Evacuation and Repatriation Cover
This cover is often offered as an option with an international health insurance policy.
Definition of Evacuation (only)
In the case of a medical emergency, if the country where you reside does not have the facilities to treat you, you are evacuated (temporarily) to the nearest country with adequate facilities. When the treatment is completed, you are transported back to the country where you have been working as an expatriate.
Definition of Evacuation and Repatriation (both)
This sort of policy has more scope than the evacuation cover only. For instance, assume you had a medical emergency evacuation to the nearest suitable country and your medical condition then stabilised. However, you still need further medical treatment for a full recovery. With this more comprehensive cover, you then could be sent back to your home country for the completion of your treatment.
Alternatively, if the insurance company doctors assessed in the first instance that it was in your best interest to be sent straight back home, then you would be transported directly to your home country for treatment.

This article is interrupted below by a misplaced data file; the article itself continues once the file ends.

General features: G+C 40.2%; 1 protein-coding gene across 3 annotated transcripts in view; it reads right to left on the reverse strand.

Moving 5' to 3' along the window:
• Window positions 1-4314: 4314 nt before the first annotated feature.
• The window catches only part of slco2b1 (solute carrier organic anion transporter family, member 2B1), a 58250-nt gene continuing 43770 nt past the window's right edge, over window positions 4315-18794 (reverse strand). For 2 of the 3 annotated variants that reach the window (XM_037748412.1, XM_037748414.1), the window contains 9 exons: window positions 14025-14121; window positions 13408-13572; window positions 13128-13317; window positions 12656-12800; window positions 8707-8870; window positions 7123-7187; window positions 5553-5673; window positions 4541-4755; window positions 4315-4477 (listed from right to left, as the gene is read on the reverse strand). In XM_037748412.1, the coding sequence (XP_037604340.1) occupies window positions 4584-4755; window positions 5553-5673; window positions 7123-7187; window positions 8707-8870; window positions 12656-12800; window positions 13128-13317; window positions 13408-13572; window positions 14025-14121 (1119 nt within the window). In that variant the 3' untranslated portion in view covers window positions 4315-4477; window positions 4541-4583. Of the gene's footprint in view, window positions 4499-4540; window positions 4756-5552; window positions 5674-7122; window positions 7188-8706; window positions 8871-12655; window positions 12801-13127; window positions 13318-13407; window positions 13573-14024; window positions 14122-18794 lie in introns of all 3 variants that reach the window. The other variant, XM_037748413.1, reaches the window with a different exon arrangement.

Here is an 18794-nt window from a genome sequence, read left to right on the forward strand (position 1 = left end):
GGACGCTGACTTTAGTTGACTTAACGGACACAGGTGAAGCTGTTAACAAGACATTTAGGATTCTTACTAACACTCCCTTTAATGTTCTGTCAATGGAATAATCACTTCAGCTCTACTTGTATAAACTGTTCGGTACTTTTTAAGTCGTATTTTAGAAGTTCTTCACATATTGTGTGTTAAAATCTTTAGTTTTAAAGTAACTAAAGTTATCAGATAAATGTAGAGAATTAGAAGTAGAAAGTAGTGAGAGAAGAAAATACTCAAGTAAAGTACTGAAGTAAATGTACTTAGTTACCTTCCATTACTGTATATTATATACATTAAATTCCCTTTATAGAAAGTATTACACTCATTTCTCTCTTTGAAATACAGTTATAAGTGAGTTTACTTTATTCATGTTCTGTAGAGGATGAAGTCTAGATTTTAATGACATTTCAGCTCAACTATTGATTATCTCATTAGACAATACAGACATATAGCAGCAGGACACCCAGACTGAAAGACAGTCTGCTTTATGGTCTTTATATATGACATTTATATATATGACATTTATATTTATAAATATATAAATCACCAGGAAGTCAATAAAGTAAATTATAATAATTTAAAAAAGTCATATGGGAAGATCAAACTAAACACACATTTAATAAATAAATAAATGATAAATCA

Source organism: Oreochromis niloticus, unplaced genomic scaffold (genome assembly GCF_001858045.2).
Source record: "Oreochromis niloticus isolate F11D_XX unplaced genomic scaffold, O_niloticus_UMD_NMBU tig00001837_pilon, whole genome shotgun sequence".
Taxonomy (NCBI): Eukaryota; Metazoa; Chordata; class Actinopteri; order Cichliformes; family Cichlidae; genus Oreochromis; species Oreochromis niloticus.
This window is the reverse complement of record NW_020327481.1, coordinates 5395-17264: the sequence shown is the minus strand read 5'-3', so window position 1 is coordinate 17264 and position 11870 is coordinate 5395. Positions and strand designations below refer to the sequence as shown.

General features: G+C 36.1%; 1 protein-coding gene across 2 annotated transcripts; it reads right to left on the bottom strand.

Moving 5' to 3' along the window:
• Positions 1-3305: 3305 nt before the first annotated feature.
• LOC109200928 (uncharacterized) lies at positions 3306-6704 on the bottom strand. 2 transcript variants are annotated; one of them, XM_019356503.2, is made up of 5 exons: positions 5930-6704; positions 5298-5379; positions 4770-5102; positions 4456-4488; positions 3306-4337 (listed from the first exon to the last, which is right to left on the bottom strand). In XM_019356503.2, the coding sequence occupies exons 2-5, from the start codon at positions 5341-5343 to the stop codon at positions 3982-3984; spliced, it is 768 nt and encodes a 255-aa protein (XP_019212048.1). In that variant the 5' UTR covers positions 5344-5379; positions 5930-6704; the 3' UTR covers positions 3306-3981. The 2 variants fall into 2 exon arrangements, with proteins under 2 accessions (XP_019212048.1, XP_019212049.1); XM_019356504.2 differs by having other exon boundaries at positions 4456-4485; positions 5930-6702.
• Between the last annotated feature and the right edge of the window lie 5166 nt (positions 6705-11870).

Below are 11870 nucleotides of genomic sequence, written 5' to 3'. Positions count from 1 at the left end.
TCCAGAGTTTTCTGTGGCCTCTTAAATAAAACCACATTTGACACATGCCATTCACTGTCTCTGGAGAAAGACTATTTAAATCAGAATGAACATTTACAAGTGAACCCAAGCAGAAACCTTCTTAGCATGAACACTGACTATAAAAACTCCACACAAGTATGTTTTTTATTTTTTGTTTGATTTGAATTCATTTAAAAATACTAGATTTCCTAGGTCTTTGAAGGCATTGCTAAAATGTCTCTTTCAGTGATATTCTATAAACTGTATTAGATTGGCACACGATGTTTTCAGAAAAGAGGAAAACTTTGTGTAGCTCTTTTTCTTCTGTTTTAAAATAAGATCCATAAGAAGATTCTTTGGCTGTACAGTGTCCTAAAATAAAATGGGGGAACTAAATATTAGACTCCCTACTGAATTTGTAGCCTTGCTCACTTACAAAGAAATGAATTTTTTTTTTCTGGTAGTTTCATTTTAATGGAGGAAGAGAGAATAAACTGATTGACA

However, it is important to note that moving or evacuating a seriously ill or badly injured person can be very difficult and carries health risks of its own. The insurance company must determine a safe method of transport, having regard to the patient’s medical condition. This could mean having to hire a medically-equipped plane or helicopter. The total cost of transport and the affiliated expenses could be in the region of thousands of dollars. This is why the Evacuation and Repatriation option is very useful to have, and is a must for countries without western-standard medical facilities.
International Life Insurance
Life insurance may be used for two purposes:
This is the most frequent use of life insurance. When abroad, the need to have our family financially secure in the case of our death becomes even more of a priority.